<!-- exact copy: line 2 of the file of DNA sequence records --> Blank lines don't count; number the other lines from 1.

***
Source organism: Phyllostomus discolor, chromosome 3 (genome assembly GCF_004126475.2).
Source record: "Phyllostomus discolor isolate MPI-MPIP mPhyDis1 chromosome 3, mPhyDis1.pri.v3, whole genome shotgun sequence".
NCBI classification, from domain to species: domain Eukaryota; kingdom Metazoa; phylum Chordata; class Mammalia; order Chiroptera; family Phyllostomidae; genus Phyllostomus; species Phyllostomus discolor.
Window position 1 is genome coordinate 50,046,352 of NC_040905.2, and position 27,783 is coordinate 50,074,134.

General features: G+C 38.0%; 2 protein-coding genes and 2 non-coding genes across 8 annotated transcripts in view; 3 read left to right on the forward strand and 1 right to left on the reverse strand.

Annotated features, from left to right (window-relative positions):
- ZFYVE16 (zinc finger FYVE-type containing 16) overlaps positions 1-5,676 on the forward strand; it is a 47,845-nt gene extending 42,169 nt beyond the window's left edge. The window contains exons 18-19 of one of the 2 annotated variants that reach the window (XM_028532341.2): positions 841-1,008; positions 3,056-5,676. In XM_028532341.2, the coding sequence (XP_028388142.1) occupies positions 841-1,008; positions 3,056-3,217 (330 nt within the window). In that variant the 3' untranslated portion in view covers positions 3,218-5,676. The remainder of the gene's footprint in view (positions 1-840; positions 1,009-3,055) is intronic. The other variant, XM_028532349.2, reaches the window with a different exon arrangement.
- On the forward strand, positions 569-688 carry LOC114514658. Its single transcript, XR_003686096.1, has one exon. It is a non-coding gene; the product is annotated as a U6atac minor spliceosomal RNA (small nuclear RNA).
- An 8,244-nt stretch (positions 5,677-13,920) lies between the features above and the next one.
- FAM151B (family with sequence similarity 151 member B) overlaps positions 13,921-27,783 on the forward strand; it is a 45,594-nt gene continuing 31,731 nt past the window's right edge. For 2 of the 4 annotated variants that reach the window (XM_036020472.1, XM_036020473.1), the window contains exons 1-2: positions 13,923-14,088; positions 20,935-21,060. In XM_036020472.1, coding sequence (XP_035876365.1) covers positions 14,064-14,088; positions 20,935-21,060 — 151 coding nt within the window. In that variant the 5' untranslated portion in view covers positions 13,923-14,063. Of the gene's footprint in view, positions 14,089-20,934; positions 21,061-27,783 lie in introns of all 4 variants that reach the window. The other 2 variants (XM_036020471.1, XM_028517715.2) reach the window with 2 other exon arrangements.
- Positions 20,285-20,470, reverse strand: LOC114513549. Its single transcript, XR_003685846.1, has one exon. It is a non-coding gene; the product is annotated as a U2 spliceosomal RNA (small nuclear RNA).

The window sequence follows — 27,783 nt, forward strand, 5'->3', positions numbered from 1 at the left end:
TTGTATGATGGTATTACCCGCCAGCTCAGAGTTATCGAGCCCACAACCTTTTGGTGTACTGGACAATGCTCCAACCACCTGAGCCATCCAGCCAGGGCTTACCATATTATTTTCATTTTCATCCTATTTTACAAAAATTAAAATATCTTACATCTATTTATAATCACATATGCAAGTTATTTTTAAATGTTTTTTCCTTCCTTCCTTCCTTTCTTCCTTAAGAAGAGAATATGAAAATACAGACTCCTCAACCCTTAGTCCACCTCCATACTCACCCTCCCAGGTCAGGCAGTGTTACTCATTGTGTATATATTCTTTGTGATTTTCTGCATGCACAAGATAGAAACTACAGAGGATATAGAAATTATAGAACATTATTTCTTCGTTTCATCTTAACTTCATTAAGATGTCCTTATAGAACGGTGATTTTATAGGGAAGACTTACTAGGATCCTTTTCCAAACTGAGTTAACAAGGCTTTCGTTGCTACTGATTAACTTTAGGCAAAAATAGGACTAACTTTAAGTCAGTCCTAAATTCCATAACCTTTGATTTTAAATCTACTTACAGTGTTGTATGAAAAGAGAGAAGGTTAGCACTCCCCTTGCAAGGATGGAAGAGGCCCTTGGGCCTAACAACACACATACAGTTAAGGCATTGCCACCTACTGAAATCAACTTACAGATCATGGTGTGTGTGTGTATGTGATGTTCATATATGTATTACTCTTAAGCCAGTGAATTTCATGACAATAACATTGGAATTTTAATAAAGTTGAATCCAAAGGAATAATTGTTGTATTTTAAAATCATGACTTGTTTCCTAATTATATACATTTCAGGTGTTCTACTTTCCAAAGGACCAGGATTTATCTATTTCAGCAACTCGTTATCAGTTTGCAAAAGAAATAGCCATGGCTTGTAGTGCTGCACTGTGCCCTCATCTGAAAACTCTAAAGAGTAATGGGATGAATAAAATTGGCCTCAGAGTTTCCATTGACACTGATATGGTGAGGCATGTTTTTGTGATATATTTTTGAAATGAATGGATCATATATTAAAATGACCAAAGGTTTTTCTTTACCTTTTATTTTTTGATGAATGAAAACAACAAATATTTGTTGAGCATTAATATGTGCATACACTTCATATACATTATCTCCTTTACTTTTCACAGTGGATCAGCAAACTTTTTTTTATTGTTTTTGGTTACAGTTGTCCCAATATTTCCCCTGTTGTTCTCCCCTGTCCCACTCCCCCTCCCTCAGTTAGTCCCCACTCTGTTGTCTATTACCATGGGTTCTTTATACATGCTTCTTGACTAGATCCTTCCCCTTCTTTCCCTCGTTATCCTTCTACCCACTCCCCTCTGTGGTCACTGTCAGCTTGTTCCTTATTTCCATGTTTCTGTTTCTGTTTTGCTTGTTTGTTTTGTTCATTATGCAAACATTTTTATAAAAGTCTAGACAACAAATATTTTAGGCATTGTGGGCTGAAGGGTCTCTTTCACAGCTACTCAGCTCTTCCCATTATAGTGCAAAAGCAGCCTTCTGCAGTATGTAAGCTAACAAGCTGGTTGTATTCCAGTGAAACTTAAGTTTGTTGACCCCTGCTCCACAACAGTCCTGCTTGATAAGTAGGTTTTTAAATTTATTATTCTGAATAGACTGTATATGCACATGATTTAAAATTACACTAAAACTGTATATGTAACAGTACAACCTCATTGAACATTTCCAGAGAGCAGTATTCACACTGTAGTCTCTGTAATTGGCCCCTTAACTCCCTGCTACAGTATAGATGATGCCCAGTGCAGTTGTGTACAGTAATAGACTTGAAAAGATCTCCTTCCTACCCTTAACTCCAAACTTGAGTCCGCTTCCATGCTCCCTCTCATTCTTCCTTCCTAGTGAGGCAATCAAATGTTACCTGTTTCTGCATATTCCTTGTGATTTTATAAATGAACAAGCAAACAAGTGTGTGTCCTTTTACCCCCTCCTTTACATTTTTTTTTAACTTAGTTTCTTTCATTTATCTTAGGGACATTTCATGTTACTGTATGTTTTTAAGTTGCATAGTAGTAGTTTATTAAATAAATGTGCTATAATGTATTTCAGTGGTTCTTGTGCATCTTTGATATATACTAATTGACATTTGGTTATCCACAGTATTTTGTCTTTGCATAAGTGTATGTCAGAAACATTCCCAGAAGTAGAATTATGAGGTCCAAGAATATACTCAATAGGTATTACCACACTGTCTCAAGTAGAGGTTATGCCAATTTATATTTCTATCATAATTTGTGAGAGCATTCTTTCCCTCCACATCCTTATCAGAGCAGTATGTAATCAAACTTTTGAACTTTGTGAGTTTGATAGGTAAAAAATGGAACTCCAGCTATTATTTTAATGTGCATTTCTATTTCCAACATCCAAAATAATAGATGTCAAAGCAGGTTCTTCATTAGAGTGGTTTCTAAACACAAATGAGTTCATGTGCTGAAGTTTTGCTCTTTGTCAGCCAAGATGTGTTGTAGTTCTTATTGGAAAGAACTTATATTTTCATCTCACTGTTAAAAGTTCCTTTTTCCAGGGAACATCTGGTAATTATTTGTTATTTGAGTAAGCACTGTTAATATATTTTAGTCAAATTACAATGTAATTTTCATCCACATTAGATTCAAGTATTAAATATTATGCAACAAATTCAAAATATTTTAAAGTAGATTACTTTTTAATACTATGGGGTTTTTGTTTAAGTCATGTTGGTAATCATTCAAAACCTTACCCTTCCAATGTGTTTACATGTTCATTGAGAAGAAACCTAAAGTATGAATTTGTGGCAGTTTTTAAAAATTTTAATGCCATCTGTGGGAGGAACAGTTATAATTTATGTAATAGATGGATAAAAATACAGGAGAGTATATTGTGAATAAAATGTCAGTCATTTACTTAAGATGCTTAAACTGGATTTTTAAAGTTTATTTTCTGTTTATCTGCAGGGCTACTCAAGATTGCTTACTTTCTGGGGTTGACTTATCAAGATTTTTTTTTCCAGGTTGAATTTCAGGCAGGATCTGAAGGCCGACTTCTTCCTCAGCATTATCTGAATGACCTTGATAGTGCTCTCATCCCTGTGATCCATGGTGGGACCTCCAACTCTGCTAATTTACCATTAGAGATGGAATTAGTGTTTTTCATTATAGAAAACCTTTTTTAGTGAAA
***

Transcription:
Source record: "Phyllostomus discolor isolate MPI-MPIP mPhyDis1 chromosome 3, mPhyDis1.pri.v3, whole genome shotgun sequence".